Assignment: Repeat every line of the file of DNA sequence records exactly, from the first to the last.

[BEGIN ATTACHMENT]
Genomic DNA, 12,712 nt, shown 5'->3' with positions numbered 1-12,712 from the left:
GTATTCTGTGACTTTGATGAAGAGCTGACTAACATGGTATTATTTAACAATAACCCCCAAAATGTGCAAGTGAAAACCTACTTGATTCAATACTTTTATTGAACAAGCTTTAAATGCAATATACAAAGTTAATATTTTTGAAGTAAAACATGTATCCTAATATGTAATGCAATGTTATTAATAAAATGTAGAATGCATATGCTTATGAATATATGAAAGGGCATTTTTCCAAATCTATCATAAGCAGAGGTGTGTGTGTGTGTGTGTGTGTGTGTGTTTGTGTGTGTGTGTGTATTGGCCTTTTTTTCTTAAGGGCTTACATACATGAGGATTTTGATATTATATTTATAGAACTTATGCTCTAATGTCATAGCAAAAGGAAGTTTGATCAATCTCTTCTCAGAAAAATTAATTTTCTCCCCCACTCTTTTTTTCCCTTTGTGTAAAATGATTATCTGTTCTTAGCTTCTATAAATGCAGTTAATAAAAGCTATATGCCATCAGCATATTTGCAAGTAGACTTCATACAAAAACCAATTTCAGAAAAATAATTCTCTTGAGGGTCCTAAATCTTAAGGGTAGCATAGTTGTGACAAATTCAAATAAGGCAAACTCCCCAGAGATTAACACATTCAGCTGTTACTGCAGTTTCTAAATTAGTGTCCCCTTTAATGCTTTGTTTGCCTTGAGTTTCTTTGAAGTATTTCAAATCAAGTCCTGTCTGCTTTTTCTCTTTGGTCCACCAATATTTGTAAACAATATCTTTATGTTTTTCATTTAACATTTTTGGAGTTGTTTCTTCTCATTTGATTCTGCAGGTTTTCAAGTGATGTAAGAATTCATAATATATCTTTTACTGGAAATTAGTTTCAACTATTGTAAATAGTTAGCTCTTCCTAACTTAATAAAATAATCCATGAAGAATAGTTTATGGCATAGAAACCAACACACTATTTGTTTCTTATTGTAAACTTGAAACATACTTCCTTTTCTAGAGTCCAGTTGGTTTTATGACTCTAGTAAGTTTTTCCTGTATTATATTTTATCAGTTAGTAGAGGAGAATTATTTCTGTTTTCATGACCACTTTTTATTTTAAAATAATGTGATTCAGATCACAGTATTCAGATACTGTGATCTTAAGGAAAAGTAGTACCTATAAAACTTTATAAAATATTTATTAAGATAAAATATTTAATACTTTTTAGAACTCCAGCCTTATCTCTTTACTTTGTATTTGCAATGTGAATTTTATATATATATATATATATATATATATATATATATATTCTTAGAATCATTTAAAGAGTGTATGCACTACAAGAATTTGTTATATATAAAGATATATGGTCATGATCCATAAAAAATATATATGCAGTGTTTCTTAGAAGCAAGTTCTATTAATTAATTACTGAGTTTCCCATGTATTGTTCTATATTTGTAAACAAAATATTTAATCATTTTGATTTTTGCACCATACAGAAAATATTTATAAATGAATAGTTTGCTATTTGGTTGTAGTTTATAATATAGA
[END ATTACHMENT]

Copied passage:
Genomic DNA, 12,712 nt, shown 5'->3' with positions numbered 1-12,712 from the left:
GTATTCTGTGACTTTGATGAAGAGCTGACTAACATGGTATTATTTAACAATAACCCCCAAAATGTGCAAGTGAAAACCTACTTGATTCAATACTTTTATTGAACAAGCTTTAAATGCAATATACAAAGTTAATATTTTTGAAGTAAAACATGTATCCTAATATGTAATGCAATGTTATTAATAAAATGTAGAATGCATATGCTTATGAATATATGAAAGGGCATTTTTCCAAATCTATCATAAGCAGAGGTGTGTGTGTGTGTGTGTGTGTGTGTGTTTGTGTGTGTGTGTGTATTGGCCTTTTTTTCTTAAGGGCTTACATACATGAGGATTTTGATATTATATTTATAGAACTTATGCTCTAATGTCATAGCAAAAGGAAGTTTGATCAATCTCTTCTCAGAAAAATTAATTTTCTCCCCCACTCTTTTTTTCCCTTTGTGTAAAATGATTATCTGTTCTTAGCTTCTATAAATGCAGTTAATAAAAGCTATATGCCATCAGCATATTTGCAAGTAGACTTCATACAAAAACCAATTTCAGAAAAATAATTCTCTTGAGGGTCCTAAATCTTAAGGGTAGCATAGTTGTGACAAATTCAAATAAGGCAAACTCCCCAGAGATTAACACATTCAGCTGTTACTGCAGTTTCTAAATTAGTGTCCCCTTTAATGCTTTGTTTGCCTTGAGTTTCTTTGAAGTATTTCAAATCAAGTCCTGTCTGCTTTTTCTCTTTGGTCCACCAATATTTGTAAACAATATCTTTATGTTTTTCATTTAACATTTTTGGAGTTGTTTCTTCTCATTTGATTCTGCAGGTTTTCAAGTGATGTAAGAATTCATAATATATCTTTTACTGGAAATTAGTTTCAACTATTGTAAATAGTTAGCTCTTCCTAACTTAATAAAATAATCCATGAAGAATAGTTTATGGCATAGAAACCAACACACTATTTGTTTCTTATTGTAAACTTGAAACATACTTCCTTTTCTAGAGTCCAGTTGGTTTTATGACTCTAGTAAGTTTTTCCTGTATTATATTTTATCAGTTAGTAGAGGAGAATTATTTCTGTTTTCATGACCACTTTTTATTTTAAAATAATGTGATTCAGATCACAGTATTCAGATACTGTGATCTTAAGGAAAAGTAGTACCTATAAAACTTTATAAAATATTTATTAAGATAAAATATTTAATACTTTTTAGAACTCCAGCCTTATCTCTTTACTTTGTATTTGCAATGTGAATTTTATATATATATATATATATATATATATATATATATATTCTTAGAATCATTTAAAGAGTGTATGCACTACAAGAATTTGTTATATATAAAGATATATGGTCATGATCCATAAAAAATATATATGCAGTGTTTCTTAGAAGCAAGTTCTATTAATTAATTACTGAGTTTCCCATGTATTGTTCTATATTTGTAAACAAAATATTTAATCATTTTGATTTTTGCACCATACAGAAAATATTTATAAATGAATAGTTTGCTATTTGGTTGTAGTTTATAATATAGA